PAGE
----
Samurai Flamenco

“But that’s not the fault of heroes! Heroes fight for good!” Masayoshi might cry. Well, yeah, that’s true – but that doesn’t mean they necessarily inspire good. Heroes inspire people, and people bring their own hangups to the table. Masayoshi is startled to find this is the case when he finally confronts King Torture, a man who has realized the world is far too complicated for simple ideals of justice. Torture doesn’t respond to this by giving up, though – his heroes have inspired him too deeply for that. He responds to it by embracing evil, and seeking a world where the only “pure” morality is a reality – the purity of total chaos. And though Masayoshi defeats Torture, his final foe ends up being an even more pure articulation of this truth – the boy who was inspired by him specifically to commit evil. The boy who saw all the great deeds of Samurai Flamenco and didn’t think “that inspires me to do justice as well” – the boy who saw all that and instead thought “that entertains me. How can I keep being entertained?

So perhaps heroes aren’t good. Does that mean they’re evil? No, of course not! Samurai Flamenco inspires great acts of charity as well, and doing great deeds should always be encouraged. So if they’re not good or evil, what are heroes?

Heroes are powerful.

They can inspire us to great deeds. They can excuse great acts of evil. But like the media world they inhabit, they are inescapable – they are a fact of life. Not just because that’s the folly of media and inspiration. And not because they are needed to fight evil. Though Samurai Flamenco’s nemesis scoffs that “once evil is gone, there isn’t a need for Samurai Flamenco anymore,” he could not be more wrong. We don’t need heroes because evil lurks out there. We don’t need heroes because they’re an easy way to be entertained. We need heroes because we need heroes.

Samurai Flamenco

We have to have heroes. They give us hope. They make us strong. We need role models, we need champions, we need targets of love and faith and obsession and hope. We need to feel there is something greater than us, something that really will never give up, never hide, never be defeated, never accept evil. All the rest is a byproduct of this – our recontextualizing of tragedy, our simplified narratives of good and evil. As children we may want to become heroes, but even as adults we understand that faith is real. It is powerful and dangerous, but also personal and capable of great things. We need heroes because in a world of complexity, chaos, and loss, something simple and true can inspire us to the certainty of heroism as well.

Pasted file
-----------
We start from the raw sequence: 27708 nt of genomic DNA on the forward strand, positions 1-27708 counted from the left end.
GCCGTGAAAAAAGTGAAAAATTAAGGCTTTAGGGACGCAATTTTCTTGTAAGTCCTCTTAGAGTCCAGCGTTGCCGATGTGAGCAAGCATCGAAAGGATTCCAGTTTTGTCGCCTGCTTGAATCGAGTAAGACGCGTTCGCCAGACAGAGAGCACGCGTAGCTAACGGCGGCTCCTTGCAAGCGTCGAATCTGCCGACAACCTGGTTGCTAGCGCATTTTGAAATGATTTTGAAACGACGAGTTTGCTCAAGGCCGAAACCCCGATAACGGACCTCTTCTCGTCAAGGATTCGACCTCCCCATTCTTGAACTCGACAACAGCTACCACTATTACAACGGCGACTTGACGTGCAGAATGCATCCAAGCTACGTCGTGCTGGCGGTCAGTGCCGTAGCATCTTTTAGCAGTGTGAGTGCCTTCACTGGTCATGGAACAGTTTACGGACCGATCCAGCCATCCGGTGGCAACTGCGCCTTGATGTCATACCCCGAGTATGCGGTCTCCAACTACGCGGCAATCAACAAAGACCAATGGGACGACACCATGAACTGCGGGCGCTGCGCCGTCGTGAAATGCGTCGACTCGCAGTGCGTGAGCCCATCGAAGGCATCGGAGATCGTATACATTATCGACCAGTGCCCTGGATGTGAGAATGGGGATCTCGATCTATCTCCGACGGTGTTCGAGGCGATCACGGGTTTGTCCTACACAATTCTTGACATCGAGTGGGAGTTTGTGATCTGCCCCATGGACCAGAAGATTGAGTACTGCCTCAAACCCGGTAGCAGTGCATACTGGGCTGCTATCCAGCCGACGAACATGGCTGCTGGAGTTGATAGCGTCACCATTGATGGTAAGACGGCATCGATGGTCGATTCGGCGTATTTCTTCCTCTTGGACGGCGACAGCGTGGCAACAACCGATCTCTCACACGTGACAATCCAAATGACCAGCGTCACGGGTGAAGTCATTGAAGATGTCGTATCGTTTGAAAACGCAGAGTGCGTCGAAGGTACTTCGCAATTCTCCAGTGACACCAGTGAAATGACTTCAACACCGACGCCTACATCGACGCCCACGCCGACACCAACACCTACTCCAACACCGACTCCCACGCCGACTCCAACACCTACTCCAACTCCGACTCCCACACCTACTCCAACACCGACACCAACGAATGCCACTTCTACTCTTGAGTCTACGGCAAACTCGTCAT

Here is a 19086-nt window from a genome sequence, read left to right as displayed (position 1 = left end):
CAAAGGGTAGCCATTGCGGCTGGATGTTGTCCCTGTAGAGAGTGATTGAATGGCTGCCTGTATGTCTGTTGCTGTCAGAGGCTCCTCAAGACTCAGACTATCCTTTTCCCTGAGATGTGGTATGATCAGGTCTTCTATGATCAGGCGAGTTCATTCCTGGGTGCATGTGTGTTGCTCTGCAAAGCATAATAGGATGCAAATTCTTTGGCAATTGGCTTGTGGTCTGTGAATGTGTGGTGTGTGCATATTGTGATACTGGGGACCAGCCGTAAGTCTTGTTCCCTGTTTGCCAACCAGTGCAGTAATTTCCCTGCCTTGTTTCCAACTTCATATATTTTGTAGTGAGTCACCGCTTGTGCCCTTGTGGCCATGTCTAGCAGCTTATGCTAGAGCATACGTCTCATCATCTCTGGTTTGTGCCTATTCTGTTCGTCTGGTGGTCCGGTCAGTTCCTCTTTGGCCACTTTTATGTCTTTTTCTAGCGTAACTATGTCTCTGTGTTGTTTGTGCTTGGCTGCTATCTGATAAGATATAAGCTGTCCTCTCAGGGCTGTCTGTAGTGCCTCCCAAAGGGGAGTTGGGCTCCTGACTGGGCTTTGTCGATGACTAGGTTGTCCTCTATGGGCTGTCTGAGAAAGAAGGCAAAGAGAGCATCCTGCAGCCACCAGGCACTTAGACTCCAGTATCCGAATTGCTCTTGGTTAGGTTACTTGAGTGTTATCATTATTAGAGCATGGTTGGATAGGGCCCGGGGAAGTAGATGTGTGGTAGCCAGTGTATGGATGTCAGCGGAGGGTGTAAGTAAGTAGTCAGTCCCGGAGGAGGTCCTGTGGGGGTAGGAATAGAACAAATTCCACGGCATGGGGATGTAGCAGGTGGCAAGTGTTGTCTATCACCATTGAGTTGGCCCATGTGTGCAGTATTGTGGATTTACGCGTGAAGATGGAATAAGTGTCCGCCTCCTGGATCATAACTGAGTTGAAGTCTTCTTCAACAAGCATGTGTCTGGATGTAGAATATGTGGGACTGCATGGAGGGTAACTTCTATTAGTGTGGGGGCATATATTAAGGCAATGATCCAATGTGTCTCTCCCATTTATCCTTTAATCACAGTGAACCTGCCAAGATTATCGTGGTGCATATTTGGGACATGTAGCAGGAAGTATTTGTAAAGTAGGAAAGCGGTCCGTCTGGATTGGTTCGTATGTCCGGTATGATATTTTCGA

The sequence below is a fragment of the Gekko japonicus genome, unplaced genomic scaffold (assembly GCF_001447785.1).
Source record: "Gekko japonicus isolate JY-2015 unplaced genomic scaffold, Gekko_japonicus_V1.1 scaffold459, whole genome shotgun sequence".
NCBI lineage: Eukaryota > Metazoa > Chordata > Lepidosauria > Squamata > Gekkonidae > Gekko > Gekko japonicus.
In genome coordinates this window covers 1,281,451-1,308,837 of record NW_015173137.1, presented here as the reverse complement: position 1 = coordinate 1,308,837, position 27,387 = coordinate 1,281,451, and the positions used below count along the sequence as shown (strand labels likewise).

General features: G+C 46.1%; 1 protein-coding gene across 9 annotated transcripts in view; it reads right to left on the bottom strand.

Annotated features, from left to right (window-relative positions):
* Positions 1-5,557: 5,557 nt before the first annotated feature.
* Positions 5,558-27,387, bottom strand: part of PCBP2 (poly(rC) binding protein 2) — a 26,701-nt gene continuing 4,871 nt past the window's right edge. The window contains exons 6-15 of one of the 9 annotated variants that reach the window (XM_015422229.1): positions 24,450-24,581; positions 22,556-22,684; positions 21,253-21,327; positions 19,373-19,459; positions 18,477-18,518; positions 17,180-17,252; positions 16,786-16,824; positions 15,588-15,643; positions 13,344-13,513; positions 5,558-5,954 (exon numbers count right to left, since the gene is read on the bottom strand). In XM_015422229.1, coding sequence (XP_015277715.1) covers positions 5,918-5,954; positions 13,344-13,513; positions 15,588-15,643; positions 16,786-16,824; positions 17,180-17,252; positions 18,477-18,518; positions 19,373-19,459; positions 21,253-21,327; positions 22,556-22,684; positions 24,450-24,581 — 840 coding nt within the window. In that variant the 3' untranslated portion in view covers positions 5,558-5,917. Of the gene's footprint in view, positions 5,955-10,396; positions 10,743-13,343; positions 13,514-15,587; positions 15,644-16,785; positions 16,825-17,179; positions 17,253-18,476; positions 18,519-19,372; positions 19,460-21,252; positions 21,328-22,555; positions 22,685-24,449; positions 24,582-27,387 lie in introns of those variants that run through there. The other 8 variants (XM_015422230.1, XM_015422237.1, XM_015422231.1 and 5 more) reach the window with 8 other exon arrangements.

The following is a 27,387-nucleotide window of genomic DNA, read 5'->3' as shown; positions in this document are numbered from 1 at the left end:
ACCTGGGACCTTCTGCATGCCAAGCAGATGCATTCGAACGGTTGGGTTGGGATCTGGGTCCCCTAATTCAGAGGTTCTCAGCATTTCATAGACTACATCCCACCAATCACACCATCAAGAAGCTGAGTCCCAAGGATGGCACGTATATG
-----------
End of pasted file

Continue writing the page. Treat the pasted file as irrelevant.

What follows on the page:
Throughout the course of Samurai Flamenco, Masayoshi has his faith in heroism, in “justice,” tested. He learns that heroes are not universal forces for good. He learns that his simplistic world is possibly unachievable. But that doesn’t matter – because Masayoshi’s power to change the world is never important. It is his faith that it can change that is. And that faith is his greatest, most enduring quality.

Samurai Flamenco

Samurai Flamenco doesn’t encourage disconnecting from reality, of course. Masayoshi is a cautionary figure even as he is a hero – the show likes Masayoshi, but it doesn’t idolize him. But the show’s cynicism about the “purity” of heroism ends up being reflected in its certainty that heroism is important. It doesn’t matter that belief is of ambiguous merit – belief is, and we have to go from there. Even when Masayoshi wishes to give up his mantle, he can’t – as Moe states directly to her own idol, “nothing you can do will stop you from being my hero.”

And we shouldn’t discard our heroes – they really do inspire us to greatness. Whether it’s a sentai hero teaching us that stealing is wrong or a local samaritan helping out in his community, we are all heroes to each other. Even if we don’t mean to, we can be important to each other. Humans are weird, and we find inspiration in strange places, but in the end, our belief in heroes is ultimately based in our faith in people. In a world where narratives are skewed, justice is a myth, and heroism inspires villainy as well as greatness, Samurai Flamenco itself ultimately ends not in a heroic showdown, but in a confrontation between friends who care about each other. The media world we inhabit and come to reflect is really just a pale mirror of how we all influence each other – how Masayoshi’s grandfather instilled justice in him, how Mari almost accidentally gives Moe a cause, or how Masayoshi’s own faith renews Goto’s sense of purpose when his belief is nearly gone. We are all heroes, because we all give each other something to believe in.

Samurai Flamenco